The psalms of lament are all about Christ.
Psychical Christians love the lament psalms. Spiritual voyeurs, they scour the wailing prayers, the engulfing floods, the dimmed spirit and eyes, arrogating them as their very own. They hold fast to the belief that these sacred, sacred hymns give them license to raise their fist to God's face. As one Biblical Studies professor writes in a leading Christian magazine, "I . . . understood that the lament psalms gave me permission to complain to God." Grappling with what he characterizes as a crushing work load, he intones, "I could resonate with this cry from David:
I have come into deep waters;
The floods engulf me.
I am worn out calling for help;
My throat is parched.
My eyes fail,
Looking for my God. (Ps 69:2, 3)
Do we really think that God's own Spirit inspired these psalms to give us a platform to complain? To the One who sought to save us?
The Apostle Paul says no. In Philippians he writes, no, instructs, us that we should think on those things that are true and honorable and just and pure and gracious. In Colossians he tells us to think on those things above, where Christ is seated at the right hand of God. This is hardly the stuff of breathing out invectives to God.
So what of these psalms, these laments? What are they doing in the book? Why did the Spirit of God inspire a psalmist to write like a man who has been stretched beyond himself, seemingly even beyond death, who agonizingly tarries for a far-off deliverance?
Even a superficial reading of Psalm 69 shows that the psalm isn't about us. It's not even about the psalmist.
Save me, O God,
for the waters have come up to my neck.
I sink in deep mire,
where there is no foothold.
I have come into deep waters,
and the flood sweeps over me.
I am weary with my crying;
my throat is parched.
My eyes grow dim
with waiting for my God. (Ps 69:1–3)
You cast me into the deep,
into the heart of the seas,
and the flood surrounded me;
all your waves and your billows passed over me.
The waters closed in over me;
the deep surrounded me;
weeds were wrapped around my head
at the roots of the mountains. (Jonah 2:3, 5)
Notice how Psalm 69, the psalm used by the Bible professor as the template for his workload grievance, echoes the prayers of Jonah. We understand from scripture that Jonah is a type of Christ.
More in number than the hairs of my head
are those who hate me without cause;
many are those who would destroy me,
my enemies who accuse me falsely. (Ps 69:4)
But now they have seen and hated both me and my Father. It was to fulfill the word that is written in their law, "They hated me without cause." (Jn 15:25)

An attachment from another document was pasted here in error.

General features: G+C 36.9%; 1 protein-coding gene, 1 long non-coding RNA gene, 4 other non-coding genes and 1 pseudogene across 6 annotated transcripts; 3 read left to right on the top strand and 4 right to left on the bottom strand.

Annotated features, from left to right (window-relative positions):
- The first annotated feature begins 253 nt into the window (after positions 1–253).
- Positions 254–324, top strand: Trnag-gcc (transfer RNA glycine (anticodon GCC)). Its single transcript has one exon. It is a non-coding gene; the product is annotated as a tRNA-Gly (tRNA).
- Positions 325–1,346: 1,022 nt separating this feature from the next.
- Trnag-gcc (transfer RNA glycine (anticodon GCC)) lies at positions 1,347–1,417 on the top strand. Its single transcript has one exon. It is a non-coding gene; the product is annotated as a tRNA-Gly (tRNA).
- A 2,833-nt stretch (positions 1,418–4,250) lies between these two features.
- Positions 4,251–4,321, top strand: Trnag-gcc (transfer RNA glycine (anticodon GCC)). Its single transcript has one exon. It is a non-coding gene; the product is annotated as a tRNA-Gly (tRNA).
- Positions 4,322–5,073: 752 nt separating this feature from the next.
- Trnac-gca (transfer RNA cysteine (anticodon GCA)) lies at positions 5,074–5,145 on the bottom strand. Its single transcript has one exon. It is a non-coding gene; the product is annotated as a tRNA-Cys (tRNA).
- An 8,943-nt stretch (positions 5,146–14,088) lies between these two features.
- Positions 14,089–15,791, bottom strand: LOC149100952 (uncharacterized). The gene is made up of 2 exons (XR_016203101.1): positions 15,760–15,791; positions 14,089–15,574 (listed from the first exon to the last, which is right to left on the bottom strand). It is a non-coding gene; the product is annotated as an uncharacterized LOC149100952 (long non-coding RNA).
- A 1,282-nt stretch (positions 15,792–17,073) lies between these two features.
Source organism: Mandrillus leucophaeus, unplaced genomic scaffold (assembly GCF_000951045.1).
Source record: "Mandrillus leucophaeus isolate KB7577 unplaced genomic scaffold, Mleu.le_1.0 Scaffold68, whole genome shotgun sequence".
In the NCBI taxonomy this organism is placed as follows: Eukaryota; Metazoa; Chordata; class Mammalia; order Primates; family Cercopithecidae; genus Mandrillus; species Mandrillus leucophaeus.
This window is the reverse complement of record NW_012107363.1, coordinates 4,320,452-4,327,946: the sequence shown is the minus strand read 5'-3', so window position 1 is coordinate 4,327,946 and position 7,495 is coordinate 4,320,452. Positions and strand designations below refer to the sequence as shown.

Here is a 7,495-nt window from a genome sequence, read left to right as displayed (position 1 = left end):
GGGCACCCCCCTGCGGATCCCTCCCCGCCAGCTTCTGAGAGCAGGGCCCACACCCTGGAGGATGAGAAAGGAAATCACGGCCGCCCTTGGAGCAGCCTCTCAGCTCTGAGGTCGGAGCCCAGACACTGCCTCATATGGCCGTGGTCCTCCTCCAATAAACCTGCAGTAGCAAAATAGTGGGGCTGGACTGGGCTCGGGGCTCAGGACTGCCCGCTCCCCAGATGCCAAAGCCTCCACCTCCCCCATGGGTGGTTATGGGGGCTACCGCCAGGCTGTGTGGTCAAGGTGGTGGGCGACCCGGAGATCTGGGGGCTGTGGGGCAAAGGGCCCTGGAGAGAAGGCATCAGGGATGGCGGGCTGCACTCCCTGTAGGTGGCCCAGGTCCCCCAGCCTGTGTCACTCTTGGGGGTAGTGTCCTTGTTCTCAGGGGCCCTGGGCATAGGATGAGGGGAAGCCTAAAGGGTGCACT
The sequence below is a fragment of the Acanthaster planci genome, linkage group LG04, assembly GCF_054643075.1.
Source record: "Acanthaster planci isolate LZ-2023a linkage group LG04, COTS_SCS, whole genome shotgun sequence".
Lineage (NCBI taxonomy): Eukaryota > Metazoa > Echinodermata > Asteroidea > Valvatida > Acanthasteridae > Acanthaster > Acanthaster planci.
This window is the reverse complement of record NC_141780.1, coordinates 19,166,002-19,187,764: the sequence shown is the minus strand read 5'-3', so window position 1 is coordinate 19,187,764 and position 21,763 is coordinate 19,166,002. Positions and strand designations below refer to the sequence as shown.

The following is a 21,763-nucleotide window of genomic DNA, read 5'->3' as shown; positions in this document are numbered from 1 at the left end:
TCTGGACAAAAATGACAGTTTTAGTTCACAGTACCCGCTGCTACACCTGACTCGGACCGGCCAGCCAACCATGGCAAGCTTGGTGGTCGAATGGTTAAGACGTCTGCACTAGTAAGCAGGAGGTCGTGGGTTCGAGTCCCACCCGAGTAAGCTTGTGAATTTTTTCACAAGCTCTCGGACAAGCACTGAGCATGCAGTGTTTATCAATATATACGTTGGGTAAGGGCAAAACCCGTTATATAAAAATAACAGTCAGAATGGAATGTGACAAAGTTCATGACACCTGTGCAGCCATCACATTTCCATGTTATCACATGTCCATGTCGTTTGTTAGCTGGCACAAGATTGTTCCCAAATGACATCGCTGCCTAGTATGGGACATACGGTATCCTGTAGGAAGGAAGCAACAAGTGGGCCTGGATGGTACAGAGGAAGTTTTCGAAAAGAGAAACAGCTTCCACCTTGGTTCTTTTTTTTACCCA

Here we see Jesus telling the disciples how Psalm 69:4 was fulfilled in his own earthly ministry.
I have become a stranger to my kindred,
an alien to my mother's children. (Ps 69:8)
He was despised and rejected by others; a man of suffering and acquainted with infirmity . . . (Is 53:3)
God showed Isaiah six hundred years into the future, where he saw the root of Jesse being mocked and spit upon by his own people.
It is zeal for your house that has consumed me;
the insults of those who insult you have fallen on me. (Ps 69:9)
His disciples remembered that it was written, "Zeal for your house will consume me." (Jn 2:17)
Near the end of his earthly ministry, Jesus made a whip of cords, entered the Temple, and ravaged it, driving out the moneychangers. His disciples remembered the first line of Psalm 69:9.
For Christ did not please himself; but, as it is written, "The insults of those who insult you have fallen on me." (Rom 15:3)
The Apostle Paul, writing to the Christians in Rome, encouraging them to bear up the weak in the midst of persecution, showed them that Psalm 69:9a were the first-person words of Christ himself.
They gave me poison for food,
and for my thirst they gave me vinegar to drink. (Ps 69:21)
A jar of sour wine was standing there. So they put a sponge full of wine on a branch of hyssop and held it to his mouth. (Jn 19:29)
Standing at the foot of the cross, John watched the fulfillment of Psalm 69 happen right before his eyes as the Israelites took a sponge of vinegar and held it up to Jesus' mouth.
May their camp be a desolation;
let no one live in their tents. (Ps 69:25)
(Now this man acquired a field with the reward of his wickedness; and falling headlong, he burst open in the middle and all his bowels gushed out. This became known to all the residents of Jerusalem, so that the field was called in their language Hakeldama, that is, Field of Blood.) For it is written in the book of the psalms, "Let his homestead become desolate and let there be no one to live in it." (Acts 1:18–20)
Luke, along with all the other disciples, understands one of the last verses of the psalm to be a prophecy of Judas's betrayal of the Lord.
The lament psalms aren't an ancient license for the Christian to pillory God along his walk of salvation. They are prophecies and echoes of the Messiah, pieces of the heroic mosaic of Christ's passion. When we understand this, we'll have no desire to complain to God about anything.